If 2020 and 2021 were the years of the SPAC, 2022 will be the year of the rebuke.
Nearly all electric vehicle manufacturers that have found a shortcut to an IPO in the past two years by merging with a special-purpose acquisition company are under investigation by the Securities and Exchange Commission. Most of them came under scrutiny just months after their public market debut for misleading investors with unrealistic forecasts.
In fact, these companies proved so difficult to monitor that the SEC proposed new regulatory rules in March.
Here’s a guide to all the ongoing EV-SPAC combination research. We will keep this introduction updated as situations develop.
Future of Faraday
Faraday Future caught everyone’s attention when it unveiled its flashy concept at CES 2017, but five years later it hasn’t built or delivered a single vehicle. Now it threatens to be delisted from NASDAQ.
The company went public in July 2021 by merging with SPAC Property Solutions Acquisition in a $3.4 billion deal. Shortly thereafter, a report from investment firm J Capital alleged that Faraday had misled investors.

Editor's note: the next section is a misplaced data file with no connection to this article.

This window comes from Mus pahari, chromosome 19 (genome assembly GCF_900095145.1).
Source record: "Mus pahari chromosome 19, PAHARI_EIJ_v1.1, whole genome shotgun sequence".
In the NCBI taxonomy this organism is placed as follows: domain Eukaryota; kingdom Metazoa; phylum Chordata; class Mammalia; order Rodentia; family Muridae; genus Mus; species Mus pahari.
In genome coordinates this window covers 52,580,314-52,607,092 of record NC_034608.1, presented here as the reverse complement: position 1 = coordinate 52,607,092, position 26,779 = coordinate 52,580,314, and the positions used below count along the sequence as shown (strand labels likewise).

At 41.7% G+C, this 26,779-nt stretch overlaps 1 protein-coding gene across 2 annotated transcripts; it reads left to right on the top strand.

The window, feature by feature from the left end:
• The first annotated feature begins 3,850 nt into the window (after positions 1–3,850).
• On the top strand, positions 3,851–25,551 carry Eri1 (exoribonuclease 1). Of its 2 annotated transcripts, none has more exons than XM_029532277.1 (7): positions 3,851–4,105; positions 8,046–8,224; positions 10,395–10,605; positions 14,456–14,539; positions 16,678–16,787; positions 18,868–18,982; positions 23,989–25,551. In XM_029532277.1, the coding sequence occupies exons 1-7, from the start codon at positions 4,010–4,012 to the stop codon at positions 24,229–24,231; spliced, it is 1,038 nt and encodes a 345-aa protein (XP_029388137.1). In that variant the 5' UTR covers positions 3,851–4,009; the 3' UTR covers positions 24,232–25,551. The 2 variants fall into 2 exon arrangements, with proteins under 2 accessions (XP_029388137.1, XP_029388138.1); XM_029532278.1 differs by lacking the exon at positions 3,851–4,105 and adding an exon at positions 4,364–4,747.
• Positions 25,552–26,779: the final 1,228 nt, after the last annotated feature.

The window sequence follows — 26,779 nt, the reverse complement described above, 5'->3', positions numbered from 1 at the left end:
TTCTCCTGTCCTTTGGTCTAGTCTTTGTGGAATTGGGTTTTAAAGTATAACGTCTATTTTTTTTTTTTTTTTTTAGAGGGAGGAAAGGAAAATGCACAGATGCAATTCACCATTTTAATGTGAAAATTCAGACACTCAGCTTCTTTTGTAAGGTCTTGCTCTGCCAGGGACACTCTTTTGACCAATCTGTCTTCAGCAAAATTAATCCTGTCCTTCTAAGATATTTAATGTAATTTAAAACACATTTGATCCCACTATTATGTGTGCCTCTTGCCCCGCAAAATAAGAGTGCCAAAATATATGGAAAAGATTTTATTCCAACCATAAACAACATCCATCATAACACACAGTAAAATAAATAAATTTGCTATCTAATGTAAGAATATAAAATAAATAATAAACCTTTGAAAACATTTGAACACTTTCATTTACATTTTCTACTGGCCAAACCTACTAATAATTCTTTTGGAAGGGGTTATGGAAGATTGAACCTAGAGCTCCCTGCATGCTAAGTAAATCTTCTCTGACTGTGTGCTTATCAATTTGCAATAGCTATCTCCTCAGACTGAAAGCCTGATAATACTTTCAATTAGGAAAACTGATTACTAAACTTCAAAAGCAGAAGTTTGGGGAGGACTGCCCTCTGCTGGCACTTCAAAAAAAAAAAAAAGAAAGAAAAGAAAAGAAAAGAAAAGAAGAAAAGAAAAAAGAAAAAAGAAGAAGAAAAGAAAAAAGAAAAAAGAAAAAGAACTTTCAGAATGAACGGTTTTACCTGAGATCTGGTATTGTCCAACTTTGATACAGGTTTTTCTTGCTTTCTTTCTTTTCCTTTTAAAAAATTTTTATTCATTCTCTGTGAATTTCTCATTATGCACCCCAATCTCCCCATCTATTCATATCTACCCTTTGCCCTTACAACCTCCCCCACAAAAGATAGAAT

The company closed an internal investigation on April 12 that culminated in the removal of founder and former CEO Yueting Jia as executive officer and the resignation or resignation of others. Meanwhile, the SEC conducted its own investigation and subpoenaed several executives who may have been involved, forcing Faraday to delay filing the paperwork necessary to comply with NASDAQ guidelines.
The SEC’s investigation is still ongoing.
Electric truck company Lordstown Motors, which also has yet to sell a product or earn revenue, is under investigation by both the SEC and the US Justice Department for allegedly misleading investors with a counterfeit book of 100,000 pre-orders for its pickup.
Lordstown went public in October 2020 through a $1.6 billion SPAC merger with DiamondPeak Holdings. Six months later, Hindenburg Research, a New York-based activist short-seller, published a report warning about fake pre-orders, such as the sale of 14,000 trucks worth $735 million to E Squared Energy, a company based in a small Texas residential apartment that does not have a fleet of vehicles.
Both investigations remain open.